Take for example the idea of connected fabrics and wearables which will connect all your clothes and other attire to the Internet. This will enable your shirt for example to detect the chemicals in your sweat and send this information to your email or WhatsApp telling you that based on the chemicals in your sweat, you are about to come down with an infection, the shirt or wearable will also be able to take your heart rate and blood pressure constantly and warn you or even share this information directly with your doctor. Another example in IoT connected fabrics is wearing your favourite football jersey that immediately glows when your team or favourite player scores a goal. Connected homes will also present a great opportunity for families. Take for example a fully connected home where the fridge detects that butter is running out and automatically adds this to the your shopping list that is resident in your phone or tablet. The phone or tablet will then send you a reminder when it detects you approaching a supermarket that stocks that particular brand of butter that you love. Imagine also getting an early morning meeting appointment in your calendar and this automatically adjusts your wake-up alarm to an earlier time than normal bases on traffic conditions of the route you intend to use to the meeting from your house. This same alarm will also send a signal to switch on the water heater slightly earlier than normal.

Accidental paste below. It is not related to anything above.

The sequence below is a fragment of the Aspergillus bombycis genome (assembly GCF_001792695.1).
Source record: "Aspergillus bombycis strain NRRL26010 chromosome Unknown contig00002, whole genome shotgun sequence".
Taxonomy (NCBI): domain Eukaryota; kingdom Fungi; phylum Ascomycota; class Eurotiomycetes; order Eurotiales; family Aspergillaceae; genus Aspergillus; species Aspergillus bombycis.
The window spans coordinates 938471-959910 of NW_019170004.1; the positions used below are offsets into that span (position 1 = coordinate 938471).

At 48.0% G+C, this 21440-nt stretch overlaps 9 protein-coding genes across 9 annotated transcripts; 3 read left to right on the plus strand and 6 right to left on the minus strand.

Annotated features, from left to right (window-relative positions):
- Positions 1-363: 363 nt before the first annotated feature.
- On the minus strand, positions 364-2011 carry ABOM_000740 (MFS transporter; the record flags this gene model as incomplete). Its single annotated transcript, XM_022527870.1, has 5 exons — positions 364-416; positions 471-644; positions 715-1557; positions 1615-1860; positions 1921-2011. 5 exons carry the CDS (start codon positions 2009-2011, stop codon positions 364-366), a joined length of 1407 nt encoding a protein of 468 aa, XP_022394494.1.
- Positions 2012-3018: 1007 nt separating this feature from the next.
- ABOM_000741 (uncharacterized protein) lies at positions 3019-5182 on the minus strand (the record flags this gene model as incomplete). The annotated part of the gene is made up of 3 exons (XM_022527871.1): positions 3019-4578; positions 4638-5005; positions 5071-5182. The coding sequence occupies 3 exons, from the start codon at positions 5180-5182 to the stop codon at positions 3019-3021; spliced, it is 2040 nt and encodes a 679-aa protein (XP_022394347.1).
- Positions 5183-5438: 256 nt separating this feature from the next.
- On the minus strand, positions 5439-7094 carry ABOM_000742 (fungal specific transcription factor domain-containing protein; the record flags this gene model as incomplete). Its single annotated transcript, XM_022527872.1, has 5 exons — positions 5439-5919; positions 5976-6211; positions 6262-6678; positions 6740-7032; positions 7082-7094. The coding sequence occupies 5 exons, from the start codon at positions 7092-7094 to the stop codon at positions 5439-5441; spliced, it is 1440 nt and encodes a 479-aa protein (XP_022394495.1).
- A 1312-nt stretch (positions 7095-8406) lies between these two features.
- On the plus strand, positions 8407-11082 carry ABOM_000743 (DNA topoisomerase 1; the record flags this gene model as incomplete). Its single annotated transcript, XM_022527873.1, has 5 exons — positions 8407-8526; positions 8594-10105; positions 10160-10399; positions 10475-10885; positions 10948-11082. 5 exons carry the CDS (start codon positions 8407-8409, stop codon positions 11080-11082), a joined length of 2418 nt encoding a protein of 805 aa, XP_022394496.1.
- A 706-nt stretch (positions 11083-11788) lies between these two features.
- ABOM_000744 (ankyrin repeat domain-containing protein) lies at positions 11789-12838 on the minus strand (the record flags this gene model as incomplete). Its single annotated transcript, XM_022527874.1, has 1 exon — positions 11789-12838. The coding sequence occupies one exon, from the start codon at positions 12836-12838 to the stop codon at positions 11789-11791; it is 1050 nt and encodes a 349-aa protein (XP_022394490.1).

On the business front, organizations stand to benefit a great deal from the IoT. Using the butter and connected shirt example above, the supermarket can place small screens on shopping trolleys that automatically display your shopping list when your phone is near the trolley and automatically deletes each item you pick and place in the IoT-enabled trolley, the screen can also have shopping floor navigation aids to help you easily locate shelves hosting the items in your shopping list. They can also place sensors at the shelves that will make your shirt give you a signal (this can be vibration or change in colour of the shirt) when you pass by the frozen display area where butter is kept. Businesses can also adopt IoT in their processes to improve efficiency. For example, insurance companies can use sensors embedded in cars they insure to accurately gauge driver behaviour on the road and offer lower premiums to good drivers and higher premiums to reckless ones. County governments can also leverage the IoT to improve efficiency in parking space management in cities and towns. For example, sensors under each parking slot can be connected to mobile app or to IoT-enabled cars to indicate free or occupied slots and automatically navigate the drive to the nearest free slot, they can also measure how long a particular car has parked and automatically bill the car owner on time spent basis. The county government can also implement different parking rates based on demand for space and for traffic control too (e.g slots farther from the CBD would be made cheaper than those in CBD.